Former CIA agent Paul Shepherdson (Richard Gere) and FBI rookie Ben Geary (Topher Grace) team up to uncover the investigate the murder of a U.S. senator.

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itoggle caption Ron Phillips/Image Entertainment

Elizabeth Olsen (left) plays Martha — or is she Marcy? May or Marlene? — a strained and strange young woman who has fled a cult's rural commune to take refuge with her sister (Sarah Paulson).

Fox Searchlight Pictures hide caption

itoggle caption Fox Searchlight Pictures

Constant 'Garden'-er: A diligent mom (Julia Roberts, with Cayden Boyd) struggles to hold together a family dominated by an overbearing father and rocked over the years by conflict and tragedy.

Senator Entertainment Co. hide caption

itoggle caption Senator Entertainment Co.

Broomfield, who moved to Palin's hometown of Wasilla, AK, while making the film, was ultimately unable to secure an interview with the former Republican vice-presidential candidate — so he appears with a cardboard stand-up of her in his documentary. Freestyle Releasing hide caption

itoggle caption Freestyle Releasing

A criminally underused Christina Hendricks (right) plays Kate's best mate. Craig Blankenhorn/The Weinstein Company hide caption

itoggle caption Craig Blankenhorn/The Weinstein Company

Art's Sake: Dominic "Dom" Fredianelli is the linchpin of a group of young Michigan men who go off to war — and return home bearing its scars — in Where Soldiers Come From. An art student at Finlandia University, Fredianelli channeled his experiences into a massive mural in his hometown. Justin Hennard/Quincy Hill Films hide caption

itoggle caption Justin Hennard/Quincy Hill Films

Settling A Tab? Rachel (Jessica Chastain, left) and David (Sam Worthington) are '60s-era Mossad agents in John Madden's thriller The Debt. Laurie Sparham/Focus Features hide caption

itoggle caption Laurie Sparham/Focus Features

The Money Man: Bernard Madoff arrives at federal court in New York on Thursday, March 12, 2009 in this Associated Press photo. But the road that led to his capture was long and troubled, mostly due to the lack of cooperation from the U.S. Securities & Exchange Commission and the Wall Street Journal. Mary Altaffer/ASSOCIATED PRESS hide caption

itoggle caption Mary Altaffer/ASSOCIATED PRESS

Look, No Hands: Dexter (Jim Sturgess) and Emma (Anne Hathaway) are one-time lovers who stretch One Day over 20 years. The problem is that they're an unfair matchup: Bubbly, luminous Emma has no business continuing to pine for a self-absorbed jerk like Dexter. Giles Keyte/Focus Features hide caption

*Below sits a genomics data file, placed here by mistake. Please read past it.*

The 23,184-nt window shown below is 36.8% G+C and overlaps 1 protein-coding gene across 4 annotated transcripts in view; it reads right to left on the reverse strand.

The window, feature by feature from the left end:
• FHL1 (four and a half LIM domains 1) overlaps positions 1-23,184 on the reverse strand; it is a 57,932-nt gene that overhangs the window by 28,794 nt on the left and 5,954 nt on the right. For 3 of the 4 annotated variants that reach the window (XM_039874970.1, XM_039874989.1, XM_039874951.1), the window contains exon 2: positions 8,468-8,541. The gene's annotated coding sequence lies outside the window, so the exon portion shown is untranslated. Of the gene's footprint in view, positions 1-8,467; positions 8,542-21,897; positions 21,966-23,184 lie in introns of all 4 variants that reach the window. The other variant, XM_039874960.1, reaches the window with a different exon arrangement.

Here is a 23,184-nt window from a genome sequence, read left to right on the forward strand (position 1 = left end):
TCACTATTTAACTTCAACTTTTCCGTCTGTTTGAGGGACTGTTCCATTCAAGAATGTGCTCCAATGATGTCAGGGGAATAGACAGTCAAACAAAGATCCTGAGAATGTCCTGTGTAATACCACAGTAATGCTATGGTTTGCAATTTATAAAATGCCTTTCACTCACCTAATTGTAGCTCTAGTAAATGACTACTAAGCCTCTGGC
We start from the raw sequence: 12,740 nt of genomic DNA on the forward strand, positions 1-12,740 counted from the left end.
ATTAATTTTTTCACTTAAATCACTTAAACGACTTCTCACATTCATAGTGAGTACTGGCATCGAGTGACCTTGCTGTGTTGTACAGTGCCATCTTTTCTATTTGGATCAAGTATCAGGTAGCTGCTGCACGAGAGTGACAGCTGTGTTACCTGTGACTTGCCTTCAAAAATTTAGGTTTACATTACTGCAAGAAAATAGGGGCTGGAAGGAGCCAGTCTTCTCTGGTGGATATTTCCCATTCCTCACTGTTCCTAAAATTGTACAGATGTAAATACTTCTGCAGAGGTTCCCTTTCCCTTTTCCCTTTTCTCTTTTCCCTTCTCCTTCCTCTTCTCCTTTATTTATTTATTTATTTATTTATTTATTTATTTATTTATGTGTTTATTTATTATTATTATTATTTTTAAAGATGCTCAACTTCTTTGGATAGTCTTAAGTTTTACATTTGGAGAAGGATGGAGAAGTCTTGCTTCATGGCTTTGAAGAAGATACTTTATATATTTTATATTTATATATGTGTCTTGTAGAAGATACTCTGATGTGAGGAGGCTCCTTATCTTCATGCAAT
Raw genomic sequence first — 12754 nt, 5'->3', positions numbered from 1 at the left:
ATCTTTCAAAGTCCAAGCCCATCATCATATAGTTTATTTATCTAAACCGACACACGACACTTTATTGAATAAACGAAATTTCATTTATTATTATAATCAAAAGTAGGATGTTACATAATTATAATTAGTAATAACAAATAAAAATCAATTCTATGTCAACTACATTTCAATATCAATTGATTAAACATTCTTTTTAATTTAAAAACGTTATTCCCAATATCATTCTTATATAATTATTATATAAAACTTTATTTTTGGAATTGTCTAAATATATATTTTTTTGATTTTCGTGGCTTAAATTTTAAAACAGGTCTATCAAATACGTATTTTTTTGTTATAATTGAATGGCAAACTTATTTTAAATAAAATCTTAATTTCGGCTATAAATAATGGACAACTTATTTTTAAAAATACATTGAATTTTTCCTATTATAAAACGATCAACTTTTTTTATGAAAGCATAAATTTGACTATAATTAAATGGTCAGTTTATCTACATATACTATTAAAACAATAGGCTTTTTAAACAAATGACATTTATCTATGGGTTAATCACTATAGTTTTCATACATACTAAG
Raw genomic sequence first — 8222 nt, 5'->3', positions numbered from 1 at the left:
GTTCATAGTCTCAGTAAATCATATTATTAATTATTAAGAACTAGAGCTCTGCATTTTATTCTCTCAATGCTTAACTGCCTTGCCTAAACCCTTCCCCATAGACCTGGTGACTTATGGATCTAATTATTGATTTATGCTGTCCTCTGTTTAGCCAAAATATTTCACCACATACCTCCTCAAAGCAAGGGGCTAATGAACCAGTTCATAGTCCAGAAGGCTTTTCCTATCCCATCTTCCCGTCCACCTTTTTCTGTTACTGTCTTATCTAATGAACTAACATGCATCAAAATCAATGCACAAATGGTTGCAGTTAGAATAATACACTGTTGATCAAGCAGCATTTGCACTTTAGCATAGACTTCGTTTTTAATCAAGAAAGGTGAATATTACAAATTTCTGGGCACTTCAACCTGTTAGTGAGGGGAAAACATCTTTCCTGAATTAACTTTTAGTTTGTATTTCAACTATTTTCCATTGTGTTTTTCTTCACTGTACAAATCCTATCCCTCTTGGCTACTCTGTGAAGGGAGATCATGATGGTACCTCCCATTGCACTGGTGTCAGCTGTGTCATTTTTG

itoggle caption Giles Keyte/Focus Features

Fearing retribution from their employers, Minny and Aibileen are at first reluctant to share their stories, but they eventually come around to allow Skeeter a glimpse into their world. Dale Robinette/Dreamworks Pictures hide caption

itoggle caption Dale Robinette/Dreamworks Pictures

Lost In The World: The humongous shadow of a just-emerged planet exactly like our own engulfs the life of Rhoda (Brit Marling), for whom another earth represents redemption. The film is most effective when it discards its own space junk and focuses on the simple story of a girl and her planet. Fox Searchlight Pictures hide caption

itoggle caption Fox Searchlight Pictures

Lifeblood: In her acting debut, Khomotso Manyaka plays Chanda, a girl from a remote South African village who witnesses the exile of her disease-riddled mother from the community. Chanda's journey to find her will take the girl through the worst of a country that's been through considerable turmoil. Sony Pictures Classics hide caption

itoggle caption Sony Pictures Classics

Sign Of The Times: Nim Chimpsky (left) was taught sign language by Columbia University researchers, including student Laura-Ann Petitto, as part of an experiment to prove that nonhumans could learn language. Ultimately, though, the study served to exhibit the failings of his "teachers." Susan Kuklin/Roadside Attractions hide caption

itoggle caption Susan Kuklin/Roadside Attractions

Hot For Teacher: Larry Crowne (Tom Hanks, right) woos his public speaking professor (Julia Roberts) in the midst of restarting his life after being laid off. Despite Roberts' lively performance, the film lacks enough emotional honesty to feel like an open reflection of current economic times. Bruce Talamon/Universal Studios hide caption

itoggle caption Bruce Talamon/Universal Studios